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Trail Counting

It is easy to speculate about how many people are at a trailhead on a given day, but without accurate numbers, it is difficult to advocate for this constituent of winter recreationists. As the traffic in the mountains increases, our competition with ski resorts and other commercial industries for the Central Wasatch backcountry resource grows. WBA represents a ghost population – we all know we are out there, but without solid numbers, we can be dismissed and disregarded. Having reliable user numbers has already proven essential in dealing with policy makers, and will continue to be vital if our issues are to be taken seriously.

In 2014, WBA launched our Trail Counting Program (TCP). The TCP is critical to our mission in several ways. First and foremost, it is the most accurate picture available of the number of people who use the Central Wasatch backcountry during the winter. Second, the data will be shared freely with environmental organizations, agencies, policy makers and other interested groups and organizations. Third, it is information that we will use to demonstrate the urgency of implementing public education to reduce the impacts of users on a finite and vulnerable landscape.

Over the past five years, the TCP has grown to include sixteen sites in Big Cottonwood, Little Cottonwood, and Mill Creek canyons. In 2016, WBA was granted a ten-year Special Use permit by the Uinta-Wasatch-Cache National Forest to conduct our counting project between December 1st and May 1st. A committee of volunteers runs the TCP, each of whom contributes various forms of expertise to the program. The sites monitored include the most heavily used trailheads in the three canyons. Due to limitations on resources, less frequently used trailheads are excluded. Though not comprehensive, our trailhead counting project has created the first verifiable picture of winter backcountry use in the Central Wasatch.

The program continues to evolve with the input of volunteers and field experience. From its inception, the project relied on off-the-shelf motion-activated “game“ cameras. These are widely available and relatively inexpensive. Each time an individual or group enters the camera’s field, it takes at least one date and time stamped image. Starting with the 2017-2018 season, WBA incorporated three infrared TRAFx trail counters as these provide a more reliable, accurate, and efficient method for counting. This cut down on the volunteer time required to count trail users, making results available much faster. It is WBA’s goal to get this information in as close to “real-time” as possible and then to post the results here for all to view. For the 2018-19 season, we transitioned all of our current sites to infrared counters.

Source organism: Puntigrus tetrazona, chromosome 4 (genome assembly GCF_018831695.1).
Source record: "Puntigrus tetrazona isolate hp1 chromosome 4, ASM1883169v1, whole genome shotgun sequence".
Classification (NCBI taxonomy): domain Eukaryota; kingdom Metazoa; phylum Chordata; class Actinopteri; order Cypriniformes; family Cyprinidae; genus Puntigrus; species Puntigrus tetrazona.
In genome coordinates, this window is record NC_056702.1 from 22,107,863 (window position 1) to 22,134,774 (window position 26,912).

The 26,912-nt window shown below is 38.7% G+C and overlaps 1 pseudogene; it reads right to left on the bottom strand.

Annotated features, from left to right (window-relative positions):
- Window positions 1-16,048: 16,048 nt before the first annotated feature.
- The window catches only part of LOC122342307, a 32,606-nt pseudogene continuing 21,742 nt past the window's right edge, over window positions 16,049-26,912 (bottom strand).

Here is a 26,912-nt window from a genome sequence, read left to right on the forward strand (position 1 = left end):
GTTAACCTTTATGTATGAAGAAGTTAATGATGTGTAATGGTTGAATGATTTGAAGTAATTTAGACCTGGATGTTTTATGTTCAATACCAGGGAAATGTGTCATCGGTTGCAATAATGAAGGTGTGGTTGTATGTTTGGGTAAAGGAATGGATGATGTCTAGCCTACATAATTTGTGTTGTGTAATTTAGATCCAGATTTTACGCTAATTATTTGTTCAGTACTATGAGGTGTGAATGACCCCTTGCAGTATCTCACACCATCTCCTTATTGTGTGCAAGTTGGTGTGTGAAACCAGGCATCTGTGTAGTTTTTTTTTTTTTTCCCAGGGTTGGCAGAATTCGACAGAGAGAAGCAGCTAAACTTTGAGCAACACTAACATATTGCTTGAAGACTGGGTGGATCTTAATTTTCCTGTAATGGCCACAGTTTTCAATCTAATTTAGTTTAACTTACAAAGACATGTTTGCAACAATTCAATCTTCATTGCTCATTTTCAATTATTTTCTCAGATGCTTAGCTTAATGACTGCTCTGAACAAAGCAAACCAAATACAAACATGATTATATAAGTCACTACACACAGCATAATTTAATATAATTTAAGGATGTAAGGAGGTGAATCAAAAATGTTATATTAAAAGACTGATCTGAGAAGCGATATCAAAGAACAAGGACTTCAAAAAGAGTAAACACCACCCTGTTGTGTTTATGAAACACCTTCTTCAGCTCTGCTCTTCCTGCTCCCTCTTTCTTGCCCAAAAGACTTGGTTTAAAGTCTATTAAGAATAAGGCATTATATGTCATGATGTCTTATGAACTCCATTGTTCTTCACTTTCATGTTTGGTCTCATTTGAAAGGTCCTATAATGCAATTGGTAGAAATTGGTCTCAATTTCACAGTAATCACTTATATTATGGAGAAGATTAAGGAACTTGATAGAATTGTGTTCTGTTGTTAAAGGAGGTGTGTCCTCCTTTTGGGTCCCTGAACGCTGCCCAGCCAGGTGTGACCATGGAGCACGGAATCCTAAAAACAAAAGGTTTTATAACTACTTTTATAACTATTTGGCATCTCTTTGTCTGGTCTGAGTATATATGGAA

There are, however, still some limitations to the infrared counters:

  • People totally bypassing counters.
  • Counters can’t distinguish between uphill and downhill traffic. Simply  halving the number is not helpful as people do not always enter and exit past the same counter. (This is a known limitation of trail counting projects).
  • Counter error is an unknown. For example, a counter can be buried, or point to the wrong location due to change in snow depth. Typically the result is an undercount.
  • Groups of people close together can sometimes register as one individual.

For the 2019-2020 season, we…

  • Used a new format for in-person counting on a waterproof form using one hour counts instead of two.
  • Conducted more frequent inspections to ensure counters were correctly aligned and operating. No counter has failed or run out of batteries during the last three seasons now.
  • Added six new sites all in Big Cottonwood to capture several popular trailheads not currently monitored and increased the breadth and completeness of our count.
  • Doubled our capacity to download data and vastly simplified the logistics of data collection with an additional download shuttle.

Our plan for the 2020-2021 season includes:

  • Add more in-person counts. Three to four per site per-season. Resulting data will help in developing an adjustment factor that will help to calibrate the accuracy of data.
  • Bring on more volunteers! Drop us a line to get involved.

2018-2019 Season Statistics

Trail Counting Program volunteers at work